The committee must have at least four members, one of whom is from outside of the student’s program area and preferably outside of the department or school. It should also include the student’s advisor, who will generally chair the committee, although in rare cases this duty may be shared with another faculty member. The outside member, now termed the “Dean’s representative,” must be approved by the Director of Doctoral Studies. The student, in cooperation with his or her advisor, should compose the committee to be as helpful as possible in the particular area of research being pursued, selecting members with specific content and methodological expertise relevant to the dissertation research. The advisor and the Associate Dean must approve any subsequent changes in the composition of this committee.

    Dissertation Proposal

    The student must prepare a written proposal of dissertation research and defend it orally before his or her dissertation committee. The dissertation committee may be the same as the doctoral advisory program committee, assuming the former included at least one faculty member from outside the department, but it may also be different. The student is responsible for scheduling committee meetings and distributing copies of the proposal at least 14 days before the defense.

    A dissertation proposal must include: (a) an introduction to the area in which the research focuses, including the wider problem that it seeks to address; b) a well integrated review of the literature that is pertinent to the topic and shows the relevance of the particular problem to be researched; (c) clear development of the problem under investigation, showing its place in the wider literature; and (d) a description of the methods to be used to investigate the problem and the usefulness of these methods in gathering and analyzing data to address the problem, so far as this can be known prior to the actual conduct of the study. In some circumstances, a student and dissertation chair may request the committee’s permission to employ a different proposal structure.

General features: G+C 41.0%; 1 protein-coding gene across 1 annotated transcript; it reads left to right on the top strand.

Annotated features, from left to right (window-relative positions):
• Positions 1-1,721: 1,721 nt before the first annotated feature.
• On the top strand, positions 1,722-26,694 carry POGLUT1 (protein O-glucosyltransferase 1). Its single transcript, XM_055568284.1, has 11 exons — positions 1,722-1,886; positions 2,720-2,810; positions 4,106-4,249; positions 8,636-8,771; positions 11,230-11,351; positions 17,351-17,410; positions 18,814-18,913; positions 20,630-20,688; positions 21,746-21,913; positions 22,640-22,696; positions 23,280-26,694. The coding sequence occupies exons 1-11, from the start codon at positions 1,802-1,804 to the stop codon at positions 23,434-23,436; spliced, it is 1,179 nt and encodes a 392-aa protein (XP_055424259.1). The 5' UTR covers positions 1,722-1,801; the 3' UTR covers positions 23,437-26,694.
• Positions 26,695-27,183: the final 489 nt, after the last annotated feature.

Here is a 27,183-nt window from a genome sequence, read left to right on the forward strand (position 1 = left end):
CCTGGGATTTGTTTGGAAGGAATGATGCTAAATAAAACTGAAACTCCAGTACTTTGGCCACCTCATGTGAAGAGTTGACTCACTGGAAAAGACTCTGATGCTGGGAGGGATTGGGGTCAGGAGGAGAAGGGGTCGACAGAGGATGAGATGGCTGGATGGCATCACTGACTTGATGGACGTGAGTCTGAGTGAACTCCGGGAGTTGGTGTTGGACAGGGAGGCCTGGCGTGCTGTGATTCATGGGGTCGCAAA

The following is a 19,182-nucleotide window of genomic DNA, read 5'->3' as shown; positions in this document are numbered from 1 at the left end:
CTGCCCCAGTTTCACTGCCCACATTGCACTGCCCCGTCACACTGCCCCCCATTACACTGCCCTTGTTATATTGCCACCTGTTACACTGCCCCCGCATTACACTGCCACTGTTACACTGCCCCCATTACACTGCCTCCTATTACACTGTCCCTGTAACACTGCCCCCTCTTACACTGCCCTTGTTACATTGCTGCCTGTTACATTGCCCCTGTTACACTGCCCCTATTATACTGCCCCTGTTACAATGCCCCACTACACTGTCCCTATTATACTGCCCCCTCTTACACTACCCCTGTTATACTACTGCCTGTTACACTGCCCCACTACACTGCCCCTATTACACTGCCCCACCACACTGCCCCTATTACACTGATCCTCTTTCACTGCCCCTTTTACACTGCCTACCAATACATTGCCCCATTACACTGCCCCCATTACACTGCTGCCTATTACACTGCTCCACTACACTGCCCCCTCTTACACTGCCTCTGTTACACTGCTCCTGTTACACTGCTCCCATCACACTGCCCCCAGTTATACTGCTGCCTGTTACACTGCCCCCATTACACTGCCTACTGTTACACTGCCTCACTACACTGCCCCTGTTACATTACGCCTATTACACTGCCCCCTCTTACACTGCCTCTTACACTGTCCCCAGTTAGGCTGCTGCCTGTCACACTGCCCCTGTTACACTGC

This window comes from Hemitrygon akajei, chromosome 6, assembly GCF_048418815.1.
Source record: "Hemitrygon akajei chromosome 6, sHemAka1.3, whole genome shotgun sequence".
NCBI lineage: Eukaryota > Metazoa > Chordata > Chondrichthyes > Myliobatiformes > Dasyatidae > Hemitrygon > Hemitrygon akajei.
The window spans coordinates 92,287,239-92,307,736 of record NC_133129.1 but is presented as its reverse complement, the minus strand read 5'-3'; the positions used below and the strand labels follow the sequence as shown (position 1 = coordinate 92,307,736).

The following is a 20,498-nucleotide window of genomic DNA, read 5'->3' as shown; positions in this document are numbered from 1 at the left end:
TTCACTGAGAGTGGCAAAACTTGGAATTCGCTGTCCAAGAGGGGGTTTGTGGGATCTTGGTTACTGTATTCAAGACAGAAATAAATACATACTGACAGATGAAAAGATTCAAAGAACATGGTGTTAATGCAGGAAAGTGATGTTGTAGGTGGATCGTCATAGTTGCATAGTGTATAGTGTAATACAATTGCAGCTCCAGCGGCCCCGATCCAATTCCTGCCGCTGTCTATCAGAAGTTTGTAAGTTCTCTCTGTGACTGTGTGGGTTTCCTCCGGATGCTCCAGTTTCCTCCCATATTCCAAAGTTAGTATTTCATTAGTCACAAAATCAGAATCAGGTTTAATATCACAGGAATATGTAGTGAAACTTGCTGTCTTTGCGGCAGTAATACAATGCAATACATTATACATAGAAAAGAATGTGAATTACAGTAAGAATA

All members of the committee must approve the proposal, and all members must remain on the committee through the final oral defense of the dissertation. Acceptance of the proposal will be verified on the Record of Progress Form by the committee chair after all revisions of the proposal have been approved. A copy of the signed proposal must be attached to the student’s official Doctoral Degree Record of Progress.

    Dissertation

    The dissertation requirements for Social Foundations students are the same as those stated in the Graduate Record catalog. Students should consult their advisor concerning the specific style to be used in writing the dissertation.

    Final Defense

    When the dissertation research is completed and an acceptable draft of the dissertation has been provided, an oral defense of the dissertation is held by the doctoral committee. Copies of the dissertation must be distributed to committee members at least 14 days prior to the defense date. The four members of the committee must be present at the defense and all must judge the dissertation to have been successfully defended to be successful.

    Application for Degree

    A formal degree application must be approved by the student’s advisor and submitted to the Office of Admissions and Student Affairs no later than February 1 for May graduation, June 1 for August graduation, and October 1 for December graduation.

  • Funding Opportunities

    Departmental fellowships and assistantships are provided to a select number of applicants each year. Students who apply for assistantships or fellowships before February 1st typically receive priority consideration.  A typical funding package includes (a) a minimum of $18,000 for 9 months in a combination of wages and stipends, (b) tuition and all mandatory fees, and (c) funds to cover student health insurance costs.